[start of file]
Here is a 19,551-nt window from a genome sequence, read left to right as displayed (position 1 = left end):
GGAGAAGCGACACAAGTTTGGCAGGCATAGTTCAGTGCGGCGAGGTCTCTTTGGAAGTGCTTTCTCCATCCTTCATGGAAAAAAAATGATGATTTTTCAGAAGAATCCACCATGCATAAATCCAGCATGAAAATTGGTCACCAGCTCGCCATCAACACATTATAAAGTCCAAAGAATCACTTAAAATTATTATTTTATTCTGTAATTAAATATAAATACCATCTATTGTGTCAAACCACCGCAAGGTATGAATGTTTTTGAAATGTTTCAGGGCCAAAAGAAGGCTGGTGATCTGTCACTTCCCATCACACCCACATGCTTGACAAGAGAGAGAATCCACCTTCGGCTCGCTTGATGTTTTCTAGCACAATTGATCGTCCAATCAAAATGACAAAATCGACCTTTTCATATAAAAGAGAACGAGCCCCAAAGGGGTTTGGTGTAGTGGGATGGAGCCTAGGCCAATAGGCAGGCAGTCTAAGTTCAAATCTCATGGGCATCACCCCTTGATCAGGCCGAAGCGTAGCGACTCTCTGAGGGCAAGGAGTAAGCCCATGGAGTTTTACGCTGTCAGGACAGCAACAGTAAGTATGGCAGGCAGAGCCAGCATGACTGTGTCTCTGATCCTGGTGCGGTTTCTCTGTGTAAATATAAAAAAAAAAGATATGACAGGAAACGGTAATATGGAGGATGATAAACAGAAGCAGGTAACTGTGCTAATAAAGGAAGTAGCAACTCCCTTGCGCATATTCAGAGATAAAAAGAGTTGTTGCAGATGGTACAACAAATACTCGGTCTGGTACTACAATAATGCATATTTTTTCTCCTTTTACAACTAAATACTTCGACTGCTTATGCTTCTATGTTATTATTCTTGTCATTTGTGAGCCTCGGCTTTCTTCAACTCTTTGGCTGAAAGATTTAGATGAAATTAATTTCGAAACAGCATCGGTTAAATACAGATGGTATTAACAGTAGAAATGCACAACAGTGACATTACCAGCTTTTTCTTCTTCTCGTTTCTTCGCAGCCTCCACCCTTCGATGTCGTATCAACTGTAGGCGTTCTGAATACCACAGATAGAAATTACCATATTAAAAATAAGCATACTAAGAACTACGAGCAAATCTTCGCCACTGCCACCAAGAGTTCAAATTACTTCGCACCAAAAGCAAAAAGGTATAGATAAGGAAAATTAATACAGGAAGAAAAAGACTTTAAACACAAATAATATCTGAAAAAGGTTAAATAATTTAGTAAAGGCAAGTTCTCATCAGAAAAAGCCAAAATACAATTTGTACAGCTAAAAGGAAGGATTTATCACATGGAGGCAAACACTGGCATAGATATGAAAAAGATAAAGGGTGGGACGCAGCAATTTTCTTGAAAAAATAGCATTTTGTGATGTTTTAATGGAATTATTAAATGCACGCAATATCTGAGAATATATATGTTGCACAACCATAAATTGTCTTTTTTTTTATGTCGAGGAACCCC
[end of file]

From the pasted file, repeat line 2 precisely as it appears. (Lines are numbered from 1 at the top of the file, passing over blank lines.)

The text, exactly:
GGAGAAGCGACACAAGTTTGGCAGGCATAGTTCAGTGCGGCGAGGTCTCTTTGGAAGTGCTTTCTCCATCCTTCATGGAAAAAAAATGATGATTTTTCAGAAGAATCCACCATGCATAAATCCAGCATGAAAATTGGTCACCAGCTCGCCATCAACACATTATAAAGTCCAAAGAATCACTTAAAATTATTATTTTATTCTGTAATTAAATATAAATACCATCTATTGTGTCAAACCACCGCAAGGTATGAATGTTTTTGAAATGTTTCAGGGCCAAAAGAAGGCTGGTGATCTGTCACTTCCCATCACACCCACATGCTTGACAAGAGAGAGAATCCACCTTCGGCTCGCTTGATGTTTTCTAGCACAATTGATCGTCCAATCAAAATGACAAAATCGACCTTTTCATATAAAAGAGAACGAGCCCCAAAGGGGTTTGGTGTAGTGGGATGGAGCCTAGGCCAATAGGCAGGCAGTCTAAGTTCAAATCTCATGGGCATCACCCCTTGATCAGGCCGAAGCGTAGCGACTCTCTGAGGGCAAGGAGTAAGCCCATGGAGTTTTACGCTGTCAGGACAGCAACAGTAAGTATGGCAGGCAGAGCCAGCATGACTGTGTCTCTGATCCTGGTGCGGTTTCTCTGTGTAAATATAAAAAAAAAAGATATGACAGGAAACGGTAATATGGAGGATGATAAACAGAAGCAGGTAACTGTGCTAATAAAGGAAGTAGCAACTCCCTTGCGCATATTCAGAGATAAAAAGAGTTGTTGCAGATGGTACAACAAATACTCGGTCTGGTACTACAATAATGCATATTTTTTCTCCTTTTACAACTAAATACTTCGACTGCTTATGCTTCTATGTTATTATTCTTGTCATTTGTGAGCCTCGGCTTTCTTCAACTCTTTGGCTGAAAGATTTAGATGAAATTAATTTCGAAACAGCATCGGTTAAATACAGATGGTATTAACAGTAGAAATGCACAACAGTGACATTACCAGCTTTTTCTTCTTCTCGTTTCTTCGCAGCCTCCACCCTTCGATGTCGTATCAACTGTAGGCGTTCTGAATACCACAGATAGAAATTACCATATTAAAAATAAGCATACTAAGAACTACGAGCAAATCTTCGCCACTGCCACCAAGAGTTCAAATTACTTCGCACCAAAAGCAAAAAGGTATAGATAAGGAAAATTAATACAGGAAGAAAAAGACTTTAAACACAAATAATATCTGAAAAAGGTTAAATAATTTAGTAAAGGCAAGTTCTCATCAGAAAAAGCCAAAATACAATTTGTACAGCTAAAAGGAAGGATTTATCACATGGAGGCAAACACTGGCATAGATATGAAAAAGATAAAGGGTGGGACGCAGCAATTTTCTTGAAAAAATAGCATTTTGTGATGTTTTAATGGAATTATTAAATGCACGCAATATCTGAGAATATATATGTTGCACAACCATAAATTGTCTTTTTTTTTATGTCGAGGAACCCC